An almost-as-famous alternative to the famous Maximum Likelihood Estimation is the Method of Moments. MM has always been a favorite of mine because it often requires fewer distributional assumptions than MLE, and also because MM is much easier to explain than MLE to students and consulting clients. CRAN has a package **gmm** that does MM, actually the Generalized Method of Moments, and in this post I’ll explain how to use it (on the elementary level, at least).

Our data set will be **bodyfat**, which is included in the **mfp** package, with measurements on 252 men. The first column of this data frame, **brozek**, is the percentage of body fat, which when converted to a proportion is in (0,1). That makes it a candidate for fitting a beta distribution.

Denoting the parameters of that family by α and β, the mean and variance are α / (α + β) and α β / ((α + β)^{2} (α + β + 1)), respectively. MM is a model of simplicity — we match these to the sample mean and variance of our data, and then solve for α and β. Of course, the solution part may not be so simple, due to nonlinearities, but **gmm** worries about all that for us. Yet another tribute to the vast variety of packages available on CRAN!

In our elementary usage here, the call form is

```
gmm(data,momentftn,start)
```

where **data** is our data in matrix or vector form, **momentftn** specifies the moments, and **start** is our initial guess for the iterative solution process. Let’s specify **momentftn**:

```
g <- function(th,x) {
t1 <- th[1]
t2 <- th[2]
t12 <- t1 + t2
meanb <- t1 / t12
m1 <- meanb - x
m2 <- t1*t2 / (t12^2 * (t12+1)) - (x - meanb)^2
f <- cbind(m1,m2)
return(f)
}
```

This function equates population moments to sample ones, by specifying expressions that **gmm()** is to set to 0. The argument **th** here (“theta”) will be the MM estimates (at any given iteration) of the population parameters, in this case of α and β.

The function is required to specify quantities whose averages are to be set to 0. So, in the line

m1 <- meanb – x

we are saying that we want the average of the right-hand side to be 0, where **x** is our data. That has the effect of setting our current iteration’s estimate of α / (α + β) to our sample mean — exactly what MM is supposed to do. The line assigning to **m2** then does the same thing for variance.

So, let’s try all this out on the body fat data:

```
> gmm(g,x,c(alpha=0.1,beta=0.1))
Method
twoStep
Objective function value: 2.559645e-10
alpha beta
4.6714 19.9969
Convergence code = 0
> hist(bodyfat$brozek/100,xlim=c(0,1),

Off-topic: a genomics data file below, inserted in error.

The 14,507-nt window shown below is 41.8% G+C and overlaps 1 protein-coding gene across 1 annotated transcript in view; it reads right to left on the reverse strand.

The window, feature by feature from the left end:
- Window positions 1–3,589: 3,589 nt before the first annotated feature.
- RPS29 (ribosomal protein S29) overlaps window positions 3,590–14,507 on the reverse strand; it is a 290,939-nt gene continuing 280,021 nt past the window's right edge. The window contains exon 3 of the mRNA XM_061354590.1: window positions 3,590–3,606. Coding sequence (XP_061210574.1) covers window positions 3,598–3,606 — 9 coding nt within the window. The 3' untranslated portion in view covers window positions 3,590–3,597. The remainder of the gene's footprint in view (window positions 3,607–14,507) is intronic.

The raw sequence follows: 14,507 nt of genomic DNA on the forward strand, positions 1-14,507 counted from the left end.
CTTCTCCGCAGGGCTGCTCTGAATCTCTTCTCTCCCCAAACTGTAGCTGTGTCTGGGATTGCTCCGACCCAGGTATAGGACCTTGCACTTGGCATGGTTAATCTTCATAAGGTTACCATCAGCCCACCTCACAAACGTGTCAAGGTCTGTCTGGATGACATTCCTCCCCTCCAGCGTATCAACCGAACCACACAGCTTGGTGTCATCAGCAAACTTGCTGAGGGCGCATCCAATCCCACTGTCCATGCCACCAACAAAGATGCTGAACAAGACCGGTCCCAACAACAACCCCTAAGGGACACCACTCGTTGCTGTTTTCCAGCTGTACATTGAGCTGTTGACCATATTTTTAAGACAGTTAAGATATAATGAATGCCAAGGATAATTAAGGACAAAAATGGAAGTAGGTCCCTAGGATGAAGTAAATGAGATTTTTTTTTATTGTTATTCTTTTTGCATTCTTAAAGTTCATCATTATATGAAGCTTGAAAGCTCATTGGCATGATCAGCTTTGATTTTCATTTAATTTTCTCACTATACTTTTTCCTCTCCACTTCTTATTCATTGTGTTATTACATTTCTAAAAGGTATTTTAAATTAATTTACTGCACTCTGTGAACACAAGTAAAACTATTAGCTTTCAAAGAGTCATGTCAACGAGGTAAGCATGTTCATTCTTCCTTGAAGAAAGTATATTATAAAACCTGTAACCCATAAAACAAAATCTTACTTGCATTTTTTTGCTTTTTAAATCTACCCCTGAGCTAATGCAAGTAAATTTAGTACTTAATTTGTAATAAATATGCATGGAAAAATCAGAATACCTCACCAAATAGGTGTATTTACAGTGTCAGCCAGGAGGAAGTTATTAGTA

probability=TRUE)
> curve(dbeta(x,4.67,20.00),add=TRUE)
```

The result looks like this (apologies for the lack of refinement in this quick graph, cutting off part of the top):

x

At least visually, it seems to be a pretty good fit.

For standard errors etc., a method for the generic function **vcov()** is provided:

```
> gmmout <- gmm(g,x,c(alpha=0.1,beta=0.1))
> vcov(gmmout)
alpha beta
alpha 0.2809361 0.9606354
beta 0.9606354 3.9266874
```

Happy GMM-ing!

Lots more posts coming, when I have time.

I’m pretty sure you should be using more moments and a weighting matrix for your objective function. What you describe is not GMM since there is no estimate of goodness of fit and no means of testing your parameters. If the model works you should be able to fit any number of moments and GMM requires at least one more than the number of parameters. The objective function is quadratic in these moments (or Euler equations/first order conditions) and in large sample is normal and the weighting function is chosen to approximate the covar matrix.).

GMM depends on large sample and central limit theorem to make the machinery work but is very general bedside. I don’t much care for it since in MLE you have a sense of the geometry of the likelihood and even Bayesians can agree that the MLE and asymptotic parameter var-covar matters while GMM seems unrooted from this all. Easy to fit,but only making sense in large sample.

I believe that for ordinary MM, not GMM, all this should be fine. (I tried it on simulated data as a check, and it was fine.) GMM is much more complex.

Your comments on MM vs. MLE are interesting, but my viewpoint is different. Geometric considerations are aesthetically pleasing in a theoretical context, but I tend to look at things more pragmatically.

Again, I can’t say much about GMM, but the asymptotics of MLE stem from the same considerations as those of MM, i.e. Taylor expansion and the CLT. I may be misunderstanding your point, though, in which case please rephrase it.

How exactly you compute `x`? Would it be possible for you to add that par of the code?

It is your data, but it is supplied by gmm().